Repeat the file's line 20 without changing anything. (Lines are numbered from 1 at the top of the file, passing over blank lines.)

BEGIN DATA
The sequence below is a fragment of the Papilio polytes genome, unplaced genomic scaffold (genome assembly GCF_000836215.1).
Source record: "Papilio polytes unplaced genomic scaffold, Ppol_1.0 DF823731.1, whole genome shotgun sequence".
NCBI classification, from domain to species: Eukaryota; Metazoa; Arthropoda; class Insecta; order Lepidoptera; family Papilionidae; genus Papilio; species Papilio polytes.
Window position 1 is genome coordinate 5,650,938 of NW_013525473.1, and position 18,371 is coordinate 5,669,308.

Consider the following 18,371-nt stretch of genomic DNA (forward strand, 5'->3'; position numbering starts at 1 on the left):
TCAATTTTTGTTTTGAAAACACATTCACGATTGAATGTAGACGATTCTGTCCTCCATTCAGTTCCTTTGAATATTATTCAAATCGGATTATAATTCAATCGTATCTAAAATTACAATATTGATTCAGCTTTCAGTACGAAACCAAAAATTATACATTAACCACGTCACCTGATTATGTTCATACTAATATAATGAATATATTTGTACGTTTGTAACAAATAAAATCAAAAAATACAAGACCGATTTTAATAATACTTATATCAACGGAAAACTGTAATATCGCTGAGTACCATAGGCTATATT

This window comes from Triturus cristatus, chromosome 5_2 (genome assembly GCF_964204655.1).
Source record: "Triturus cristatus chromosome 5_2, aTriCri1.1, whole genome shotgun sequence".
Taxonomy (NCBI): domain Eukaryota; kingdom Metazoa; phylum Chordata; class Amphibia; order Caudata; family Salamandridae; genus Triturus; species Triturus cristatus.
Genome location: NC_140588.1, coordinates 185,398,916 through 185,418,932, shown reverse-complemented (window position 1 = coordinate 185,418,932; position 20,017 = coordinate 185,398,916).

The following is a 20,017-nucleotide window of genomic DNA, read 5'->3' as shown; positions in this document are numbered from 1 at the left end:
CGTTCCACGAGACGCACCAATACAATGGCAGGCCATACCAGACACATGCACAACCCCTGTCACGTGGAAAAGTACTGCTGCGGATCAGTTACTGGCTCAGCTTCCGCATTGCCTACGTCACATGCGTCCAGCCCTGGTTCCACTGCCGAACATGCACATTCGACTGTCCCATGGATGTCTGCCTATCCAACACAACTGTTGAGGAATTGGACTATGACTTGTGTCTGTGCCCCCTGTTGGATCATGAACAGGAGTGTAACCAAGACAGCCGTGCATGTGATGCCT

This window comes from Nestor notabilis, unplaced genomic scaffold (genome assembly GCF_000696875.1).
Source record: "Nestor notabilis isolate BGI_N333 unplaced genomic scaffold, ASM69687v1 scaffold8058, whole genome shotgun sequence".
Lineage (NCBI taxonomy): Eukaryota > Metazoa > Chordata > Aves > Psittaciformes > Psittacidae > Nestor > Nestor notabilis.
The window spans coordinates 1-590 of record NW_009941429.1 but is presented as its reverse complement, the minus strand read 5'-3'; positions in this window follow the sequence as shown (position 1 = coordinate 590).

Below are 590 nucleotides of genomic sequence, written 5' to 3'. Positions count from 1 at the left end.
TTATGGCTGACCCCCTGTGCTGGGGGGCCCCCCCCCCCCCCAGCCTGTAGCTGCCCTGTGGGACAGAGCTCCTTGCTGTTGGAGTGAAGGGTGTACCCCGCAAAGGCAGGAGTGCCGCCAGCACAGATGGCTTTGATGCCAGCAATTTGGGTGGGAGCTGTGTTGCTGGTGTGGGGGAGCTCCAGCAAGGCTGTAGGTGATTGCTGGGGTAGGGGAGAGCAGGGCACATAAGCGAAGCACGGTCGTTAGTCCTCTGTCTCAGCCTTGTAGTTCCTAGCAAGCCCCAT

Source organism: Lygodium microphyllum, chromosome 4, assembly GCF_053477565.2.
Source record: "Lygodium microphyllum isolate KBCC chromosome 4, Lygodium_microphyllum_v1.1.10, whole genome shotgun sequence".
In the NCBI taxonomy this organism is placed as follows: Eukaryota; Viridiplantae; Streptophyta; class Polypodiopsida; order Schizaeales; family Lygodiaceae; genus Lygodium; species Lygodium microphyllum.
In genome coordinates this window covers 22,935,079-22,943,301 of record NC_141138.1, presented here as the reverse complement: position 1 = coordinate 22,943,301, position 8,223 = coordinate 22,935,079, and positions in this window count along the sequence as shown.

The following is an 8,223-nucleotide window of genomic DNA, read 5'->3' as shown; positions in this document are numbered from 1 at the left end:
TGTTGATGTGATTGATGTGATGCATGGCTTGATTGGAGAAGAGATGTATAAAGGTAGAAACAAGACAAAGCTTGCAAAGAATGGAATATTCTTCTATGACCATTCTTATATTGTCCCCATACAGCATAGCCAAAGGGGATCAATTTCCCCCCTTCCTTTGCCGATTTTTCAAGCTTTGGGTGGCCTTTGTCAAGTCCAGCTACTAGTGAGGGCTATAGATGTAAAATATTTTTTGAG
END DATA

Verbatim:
Source record: "Lygodium microphyllum isolate KBCC chromosome 4, Lygodium_microphyllum_v1.1.10, whole genome shotgun sequence".